Massachusetts Gov. Mitt Romney, angry that a pay dispute involving court-appointed defense lawyers led to the release of three alleged drug dealers on Monday, has asked state legislators to take control of the state public defender agency from the judicial branch to end the burgeoning legal crisis, reports the Boston Globe. If given oversight of the Committee for Public Counsel Services, Romney said, he would force lawyers to choose between accepting new cases at current rates or be banned from doing such work in Massachusetts. Paraphrasing Calvin Coolidge’s famous denunciation of the Boston police strike of 1919, Romney called the decision by hundreds of private lawyers to refuse new cases unless their pay is drastically increased a “strike action against public safety.” “The public can’t allow criminal defendants to be set free when private attorneys decide to join in a strike action,” Romney said.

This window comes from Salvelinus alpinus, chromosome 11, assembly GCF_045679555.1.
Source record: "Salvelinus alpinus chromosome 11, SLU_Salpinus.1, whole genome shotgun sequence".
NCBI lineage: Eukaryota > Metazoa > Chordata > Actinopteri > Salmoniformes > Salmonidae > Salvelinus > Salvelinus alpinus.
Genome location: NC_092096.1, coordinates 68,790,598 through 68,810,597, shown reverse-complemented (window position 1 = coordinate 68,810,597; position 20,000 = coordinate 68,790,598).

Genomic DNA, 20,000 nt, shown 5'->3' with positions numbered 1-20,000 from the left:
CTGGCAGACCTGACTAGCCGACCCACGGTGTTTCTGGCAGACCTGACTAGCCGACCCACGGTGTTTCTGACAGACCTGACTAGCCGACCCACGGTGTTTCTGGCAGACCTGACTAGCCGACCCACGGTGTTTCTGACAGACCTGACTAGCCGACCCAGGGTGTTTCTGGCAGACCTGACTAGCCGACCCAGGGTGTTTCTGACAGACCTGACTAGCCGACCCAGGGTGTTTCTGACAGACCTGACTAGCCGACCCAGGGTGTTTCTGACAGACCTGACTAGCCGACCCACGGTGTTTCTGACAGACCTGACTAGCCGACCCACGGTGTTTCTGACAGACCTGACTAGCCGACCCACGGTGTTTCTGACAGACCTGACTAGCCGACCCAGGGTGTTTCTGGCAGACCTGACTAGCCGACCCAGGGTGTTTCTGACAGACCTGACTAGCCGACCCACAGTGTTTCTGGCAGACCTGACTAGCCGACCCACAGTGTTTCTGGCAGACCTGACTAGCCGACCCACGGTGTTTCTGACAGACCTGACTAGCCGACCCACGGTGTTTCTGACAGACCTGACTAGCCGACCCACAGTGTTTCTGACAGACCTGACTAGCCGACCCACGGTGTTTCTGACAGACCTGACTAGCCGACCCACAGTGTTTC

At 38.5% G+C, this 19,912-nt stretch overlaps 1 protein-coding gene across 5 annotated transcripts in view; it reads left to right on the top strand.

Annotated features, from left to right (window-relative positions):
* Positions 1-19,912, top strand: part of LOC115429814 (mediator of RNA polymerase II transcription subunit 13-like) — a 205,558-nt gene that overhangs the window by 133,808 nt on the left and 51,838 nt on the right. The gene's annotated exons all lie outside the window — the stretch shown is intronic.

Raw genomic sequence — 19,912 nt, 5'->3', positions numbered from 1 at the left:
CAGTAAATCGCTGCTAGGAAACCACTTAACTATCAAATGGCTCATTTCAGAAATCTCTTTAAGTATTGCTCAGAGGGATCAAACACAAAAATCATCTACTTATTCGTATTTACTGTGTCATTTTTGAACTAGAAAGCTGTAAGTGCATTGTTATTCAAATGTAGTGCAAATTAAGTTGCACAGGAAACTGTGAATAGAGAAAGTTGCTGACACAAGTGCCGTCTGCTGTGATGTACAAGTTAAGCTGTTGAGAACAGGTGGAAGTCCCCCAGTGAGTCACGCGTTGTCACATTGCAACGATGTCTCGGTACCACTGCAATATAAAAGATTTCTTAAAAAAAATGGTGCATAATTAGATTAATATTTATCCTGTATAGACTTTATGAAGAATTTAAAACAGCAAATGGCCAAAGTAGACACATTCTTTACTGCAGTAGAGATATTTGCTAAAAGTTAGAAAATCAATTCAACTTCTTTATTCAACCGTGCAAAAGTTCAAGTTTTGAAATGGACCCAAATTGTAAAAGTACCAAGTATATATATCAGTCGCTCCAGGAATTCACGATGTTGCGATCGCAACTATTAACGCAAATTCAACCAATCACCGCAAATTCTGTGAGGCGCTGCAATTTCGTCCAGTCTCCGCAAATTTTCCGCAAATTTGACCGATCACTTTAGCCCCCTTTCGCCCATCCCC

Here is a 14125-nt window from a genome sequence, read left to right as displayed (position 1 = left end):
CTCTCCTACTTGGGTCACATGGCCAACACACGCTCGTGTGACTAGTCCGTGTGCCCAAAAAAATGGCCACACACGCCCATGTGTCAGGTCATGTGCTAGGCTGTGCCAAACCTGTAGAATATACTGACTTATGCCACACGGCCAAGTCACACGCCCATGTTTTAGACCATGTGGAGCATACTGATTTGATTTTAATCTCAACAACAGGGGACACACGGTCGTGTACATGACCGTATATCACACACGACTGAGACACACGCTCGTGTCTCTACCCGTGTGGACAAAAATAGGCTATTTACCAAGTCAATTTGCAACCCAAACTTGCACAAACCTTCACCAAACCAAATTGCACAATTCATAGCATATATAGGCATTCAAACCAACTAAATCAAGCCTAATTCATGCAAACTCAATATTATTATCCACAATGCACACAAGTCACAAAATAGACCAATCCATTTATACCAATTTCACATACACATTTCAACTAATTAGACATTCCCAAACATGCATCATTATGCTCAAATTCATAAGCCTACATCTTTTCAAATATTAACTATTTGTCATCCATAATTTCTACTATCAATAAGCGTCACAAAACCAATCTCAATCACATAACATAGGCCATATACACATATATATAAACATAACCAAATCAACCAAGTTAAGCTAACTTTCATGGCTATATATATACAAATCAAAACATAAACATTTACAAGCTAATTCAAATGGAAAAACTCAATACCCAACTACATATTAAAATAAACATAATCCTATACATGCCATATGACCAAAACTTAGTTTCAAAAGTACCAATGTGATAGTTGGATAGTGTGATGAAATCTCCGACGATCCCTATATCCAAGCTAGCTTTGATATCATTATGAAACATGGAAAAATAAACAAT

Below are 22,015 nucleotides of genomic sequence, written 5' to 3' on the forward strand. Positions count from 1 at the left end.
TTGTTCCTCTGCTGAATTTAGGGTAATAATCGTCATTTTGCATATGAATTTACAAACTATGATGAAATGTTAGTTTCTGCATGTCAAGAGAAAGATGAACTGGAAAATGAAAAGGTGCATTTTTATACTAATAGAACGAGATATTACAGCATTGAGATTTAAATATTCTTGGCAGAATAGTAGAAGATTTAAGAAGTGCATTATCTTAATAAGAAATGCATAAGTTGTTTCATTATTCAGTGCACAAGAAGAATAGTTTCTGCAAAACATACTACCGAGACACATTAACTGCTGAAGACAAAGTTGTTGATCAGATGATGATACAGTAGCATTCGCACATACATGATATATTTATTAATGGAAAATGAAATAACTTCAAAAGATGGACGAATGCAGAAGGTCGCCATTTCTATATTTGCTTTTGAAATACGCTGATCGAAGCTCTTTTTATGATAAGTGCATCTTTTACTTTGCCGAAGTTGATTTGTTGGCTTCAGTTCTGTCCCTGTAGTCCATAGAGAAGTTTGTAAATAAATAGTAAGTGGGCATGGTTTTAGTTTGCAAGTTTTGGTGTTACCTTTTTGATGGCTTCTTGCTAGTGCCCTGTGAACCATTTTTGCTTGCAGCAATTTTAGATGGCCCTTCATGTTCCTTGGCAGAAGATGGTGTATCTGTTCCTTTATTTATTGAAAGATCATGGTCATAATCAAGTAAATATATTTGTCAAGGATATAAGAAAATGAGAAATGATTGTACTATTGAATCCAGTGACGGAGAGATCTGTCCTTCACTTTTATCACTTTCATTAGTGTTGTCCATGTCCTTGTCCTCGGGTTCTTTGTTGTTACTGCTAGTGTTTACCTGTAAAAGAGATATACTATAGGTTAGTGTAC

William Leahy, chief counsel for the committee, dismissed Romney’s vow to blackball court-appointed lawyers who refuse cases. “The threat to bar lawyers who are already leaving the program in droves is not likely to be the solution,” he said. “That would have the effect of making a bad situation worse.” Romney said 21 other states allow the executive branch to oversee public defenders. He will consider simply enlarging the pool of state-employed public defenders and ending use of private lawyers, a striking departure for a governor who was elected in part on promises to trim state payrolls.